Author Topic: Schroyer (Attributed) 090417-1  (Read 11752 times)

Offline nord

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Schroyer (Attributed) 090417-1
« on: April 17, 2009, 02:38:55 PM »

The carved side of the butt stock of this rifle was pictured by Shumway in his monograph of George Schreyer. (page 33)

Here are some measurements; barrel 45" oct to round approx .58 cal.; lop 13"; height of butt stock

4&3/8"; width of butt stock 1&13/16"; drop at heel of butt stock 3&1/4" ; approximate wt 6&3/4 lbs.

A fair amount of restoration done to this rifle. I know that topic is frequently discussed on this forum as to what should or should not be done. This rifle illustrates my opinion for what it is worth.When I obtained this rifle it was in pieces, having been broken through the wrist. A brass band that was applied around the wrist as a period repair had been removed. The fore stock was missing from just in front of the rear entry pipe to the muzzle. The lock and lock bolt plate were also missing as well as the toe plate. My mission in restoration was to return the rifle to it's original appearance based solely on what we knew, no added embellishments based on desirable details that may or may not have existed originally. The lock is a modern replacement (Hollenbaugh's Ditchburn Lock) It fit the mortise as if it had grown there excepting the nose needed 1/8" added to fill the mortise. The side plate was cut to fit the existing mortise and left un-engraved. The ram rod thimbles were fashioned to match the original rear pipe which was still intact. Care was taken to retain the original finish on areas of the rifle that were not damaged. The butt stock was in a remarkable state of preservation. Perhaps the fact that the wrist was so badly broken took the rifle out of service and therefore preserved the beautiful carving on the cheek piece side and the engraving on the patch box. The rifle has, as they say, "had a lot done to it" but I am not ashamed of what I have had done nor do I think it the least bit inappropriate. I had this work professionally done at no small cost but I think the results speak for them self. This surely is not a rifle for the "advanced" collector but with  intact untouched Kentuckys priced in the stratosphere I feel blessed to own this rifle.


A classic early Shroyer rifle, to be sure. It appears that it must have a patchbox and it would be nice to have some photos of that feature, the lock and the side plate. Full length photos would also be appreciated, as the forearm carving is very fine and worth looking at.
Lots to contemplate on this gun; fine carving, tasteful inlays, and good, good architecture.
Nice rifle, but I'd like to see the other side for the library as well.
Do I see a wedding band for a octagon/round barrel, or is that just the picture?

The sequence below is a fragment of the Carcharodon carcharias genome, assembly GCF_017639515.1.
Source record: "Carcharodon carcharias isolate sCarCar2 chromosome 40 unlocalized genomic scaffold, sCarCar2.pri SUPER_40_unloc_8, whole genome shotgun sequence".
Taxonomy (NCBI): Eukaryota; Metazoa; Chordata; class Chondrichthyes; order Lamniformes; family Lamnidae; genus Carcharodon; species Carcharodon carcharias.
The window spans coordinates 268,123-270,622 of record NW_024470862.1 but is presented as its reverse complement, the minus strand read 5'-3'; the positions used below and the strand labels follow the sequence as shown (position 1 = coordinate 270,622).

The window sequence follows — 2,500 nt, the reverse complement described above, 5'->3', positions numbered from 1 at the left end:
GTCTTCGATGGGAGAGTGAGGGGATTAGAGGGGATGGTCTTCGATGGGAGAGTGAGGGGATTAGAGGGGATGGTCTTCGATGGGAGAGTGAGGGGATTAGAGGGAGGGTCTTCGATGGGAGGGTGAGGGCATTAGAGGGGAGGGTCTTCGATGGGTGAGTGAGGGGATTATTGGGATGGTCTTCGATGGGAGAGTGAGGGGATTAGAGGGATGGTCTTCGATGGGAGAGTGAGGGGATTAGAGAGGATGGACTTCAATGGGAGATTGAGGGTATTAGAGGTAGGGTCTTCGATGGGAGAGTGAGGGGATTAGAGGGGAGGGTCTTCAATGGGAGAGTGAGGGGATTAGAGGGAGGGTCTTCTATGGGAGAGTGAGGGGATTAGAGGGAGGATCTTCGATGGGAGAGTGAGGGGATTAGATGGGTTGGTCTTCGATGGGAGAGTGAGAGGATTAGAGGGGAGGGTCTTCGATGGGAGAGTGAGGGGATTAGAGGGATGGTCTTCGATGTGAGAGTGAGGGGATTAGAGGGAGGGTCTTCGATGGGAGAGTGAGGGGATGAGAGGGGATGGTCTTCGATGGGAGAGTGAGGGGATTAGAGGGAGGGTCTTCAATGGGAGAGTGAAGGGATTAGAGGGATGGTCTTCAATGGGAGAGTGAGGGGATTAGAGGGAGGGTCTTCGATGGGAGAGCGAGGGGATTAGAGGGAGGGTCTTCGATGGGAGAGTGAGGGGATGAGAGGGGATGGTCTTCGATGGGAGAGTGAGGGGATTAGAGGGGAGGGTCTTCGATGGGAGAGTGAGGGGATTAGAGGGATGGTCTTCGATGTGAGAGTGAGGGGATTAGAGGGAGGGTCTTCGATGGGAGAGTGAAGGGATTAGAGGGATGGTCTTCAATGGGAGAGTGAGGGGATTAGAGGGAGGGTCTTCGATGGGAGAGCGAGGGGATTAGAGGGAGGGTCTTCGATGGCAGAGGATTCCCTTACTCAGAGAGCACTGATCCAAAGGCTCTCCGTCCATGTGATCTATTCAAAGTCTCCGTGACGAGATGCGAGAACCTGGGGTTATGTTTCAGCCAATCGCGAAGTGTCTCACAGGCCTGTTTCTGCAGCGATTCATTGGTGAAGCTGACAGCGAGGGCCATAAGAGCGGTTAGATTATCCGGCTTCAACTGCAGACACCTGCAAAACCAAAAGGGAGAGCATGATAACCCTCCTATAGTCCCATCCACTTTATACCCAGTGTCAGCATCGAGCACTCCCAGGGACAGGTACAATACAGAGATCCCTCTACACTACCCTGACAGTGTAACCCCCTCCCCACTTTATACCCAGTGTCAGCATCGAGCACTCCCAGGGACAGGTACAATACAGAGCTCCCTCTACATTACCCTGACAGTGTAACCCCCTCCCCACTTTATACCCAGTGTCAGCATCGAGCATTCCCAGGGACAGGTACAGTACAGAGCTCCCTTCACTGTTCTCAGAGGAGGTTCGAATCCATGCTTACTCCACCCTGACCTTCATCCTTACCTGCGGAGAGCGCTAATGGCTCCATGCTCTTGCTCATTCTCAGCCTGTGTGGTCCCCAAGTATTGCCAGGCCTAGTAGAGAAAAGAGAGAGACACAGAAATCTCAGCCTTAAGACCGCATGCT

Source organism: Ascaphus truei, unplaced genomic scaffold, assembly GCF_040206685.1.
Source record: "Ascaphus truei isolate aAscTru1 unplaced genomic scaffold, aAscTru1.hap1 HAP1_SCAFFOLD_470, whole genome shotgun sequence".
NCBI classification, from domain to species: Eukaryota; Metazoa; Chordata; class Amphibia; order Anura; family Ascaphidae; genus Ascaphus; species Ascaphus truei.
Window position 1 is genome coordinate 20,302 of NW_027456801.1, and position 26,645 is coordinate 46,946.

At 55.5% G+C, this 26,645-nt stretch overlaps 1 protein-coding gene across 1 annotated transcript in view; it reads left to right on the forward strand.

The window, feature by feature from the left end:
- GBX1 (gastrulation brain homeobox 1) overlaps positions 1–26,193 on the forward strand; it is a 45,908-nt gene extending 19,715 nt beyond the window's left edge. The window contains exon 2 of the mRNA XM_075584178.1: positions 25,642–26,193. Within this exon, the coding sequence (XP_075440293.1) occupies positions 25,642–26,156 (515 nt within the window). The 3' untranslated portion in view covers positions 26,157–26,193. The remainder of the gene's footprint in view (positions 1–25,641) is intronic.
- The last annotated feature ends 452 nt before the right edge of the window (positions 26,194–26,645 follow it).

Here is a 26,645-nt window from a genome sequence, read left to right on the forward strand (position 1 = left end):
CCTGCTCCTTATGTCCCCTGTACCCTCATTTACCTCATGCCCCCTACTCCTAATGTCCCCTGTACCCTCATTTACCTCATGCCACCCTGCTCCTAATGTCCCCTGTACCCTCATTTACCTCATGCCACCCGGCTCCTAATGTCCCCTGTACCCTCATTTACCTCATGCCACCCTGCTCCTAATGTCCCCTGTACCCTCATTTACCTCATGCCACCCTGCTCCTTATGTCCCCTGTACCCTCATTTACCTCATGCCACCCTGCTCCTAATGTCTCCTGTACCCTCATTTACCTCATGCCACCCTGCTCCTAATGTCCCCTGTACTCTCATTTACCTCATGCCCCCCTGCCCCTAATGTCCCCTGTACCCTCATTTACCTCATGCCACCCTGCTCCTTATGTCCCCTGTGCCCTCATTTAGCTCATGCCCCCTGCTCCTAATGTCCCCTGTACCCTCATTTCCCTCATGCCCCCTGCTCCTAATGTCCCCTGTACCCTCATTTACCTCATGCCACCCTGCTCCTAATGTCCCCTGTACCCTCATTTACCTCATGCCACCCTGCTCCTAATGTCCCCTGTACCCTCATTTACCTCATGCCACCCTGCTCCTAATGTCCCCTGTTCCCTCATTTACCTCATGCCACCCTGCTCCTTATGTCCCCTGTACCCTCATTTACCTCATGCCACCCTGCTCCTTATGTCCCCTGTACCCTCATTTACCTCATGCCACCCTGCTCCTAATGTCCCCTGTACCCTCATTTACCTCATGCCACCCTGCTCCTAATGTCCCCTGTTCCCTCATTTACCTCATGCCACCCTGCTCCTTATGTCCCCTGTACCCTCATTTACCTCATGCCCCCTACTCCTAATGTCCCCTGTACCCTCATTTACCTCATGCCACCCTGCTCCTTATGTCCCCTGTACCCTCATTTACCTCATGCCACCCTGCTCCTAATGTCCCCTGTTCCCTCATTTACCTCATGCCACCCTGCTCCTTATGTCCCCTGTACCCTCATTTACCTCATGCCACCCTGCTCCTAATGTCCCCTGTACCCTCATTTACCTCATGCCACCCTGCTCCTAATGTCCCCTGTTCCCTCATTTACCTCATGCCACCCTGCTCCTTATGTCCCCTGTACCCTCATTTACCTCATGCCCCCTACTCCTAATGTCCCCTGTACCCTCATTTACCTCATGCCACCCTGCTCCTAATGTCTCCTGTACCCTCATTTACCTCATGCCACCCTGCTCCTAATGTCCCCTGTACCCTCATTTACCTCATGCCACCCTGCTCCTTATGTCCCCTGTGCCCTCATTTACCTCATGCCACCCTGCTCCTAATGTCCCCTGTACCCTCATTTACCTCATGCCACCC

This is a nice Schroyer with many of his characteristic details, and very fine butt architecture. This same rifle is pictured at the beginning of Shumway's book "George Schrerer , Sr. & Jr." However, Shumway takes the same frustrating step of not showing the front side of butt, so we cannot see the patchbox and lock. From the photos above, the lower side leaf and hinge can be seen, so there IS a box there.

Schreyer did indeed use tang carvings other than the fleur-de le. If you are fortunate enough to have Shumway's book some variations are illustrated. I also believe that Mel Hankla has detailed photos of a some what "nontypical" Shroyer at his American historic services web site.
Koons Association (See Collectors Board) - Comments below are valid, but may have been taken out of context.

Koons was closely associated with Schreyer, maybe a journeyman. I think an apprentice because his buttplate differed from any Schreyer. Note the shape and the very long tang of the buttplate. No Schreyer is like this. Look at No. 52 in Shumway's Schreyer book. Identical buttplate. On this gun note the paralell lines on the patchbox lid engraving, how far they are from the edge. Identical on both the gun here and the Koons gun in Shumways book. Yet Schreyer did this as well sometimes. The gun pictured does not have , just seeing the tail of it, the typical Koons sideplate, but certainly he may have varied this. The overall flavor of the work, not in it's style, but in it's execution, is very Koons and less Schreyer.

After review of the comments I wish to add a few of my own...

On first review the rifle is so Shroyeresque that I'd not question the maker, except to note that Sr. and Jr. were both in the business. I'd further note that Schroyer rifles are invariably somewhat different one from another.

This particular rifle has a bit more squared off architecture around the butt than I'm used to in a Schroyer. The rifle displays incised carving rather than relief carving to the rear of the cheekpiece. These two details admittedly give me some pause. But the patchbox... It says Schroyer all over as does the relief to the rear of the tang.

I'm comfortable with a Schroyer attribution though I believe we'd be remiss not to state that this rifle may well be the product of the Schroyer shop rather than made directly by George or Jr. Schroyer.

We can speculate on the actual maker and we can speculate on circumstance. Being unsigned the particulars will be forever lost to time.

What isn't lost is the connection to Schroyer. George Schroyer influenced the building of this fine rifle either directly or indirectly. The quality and style is obvious even if the hand is not.
« Last Edit: January 02, 2020, 11:05:23 PM by Dennis Glazener »
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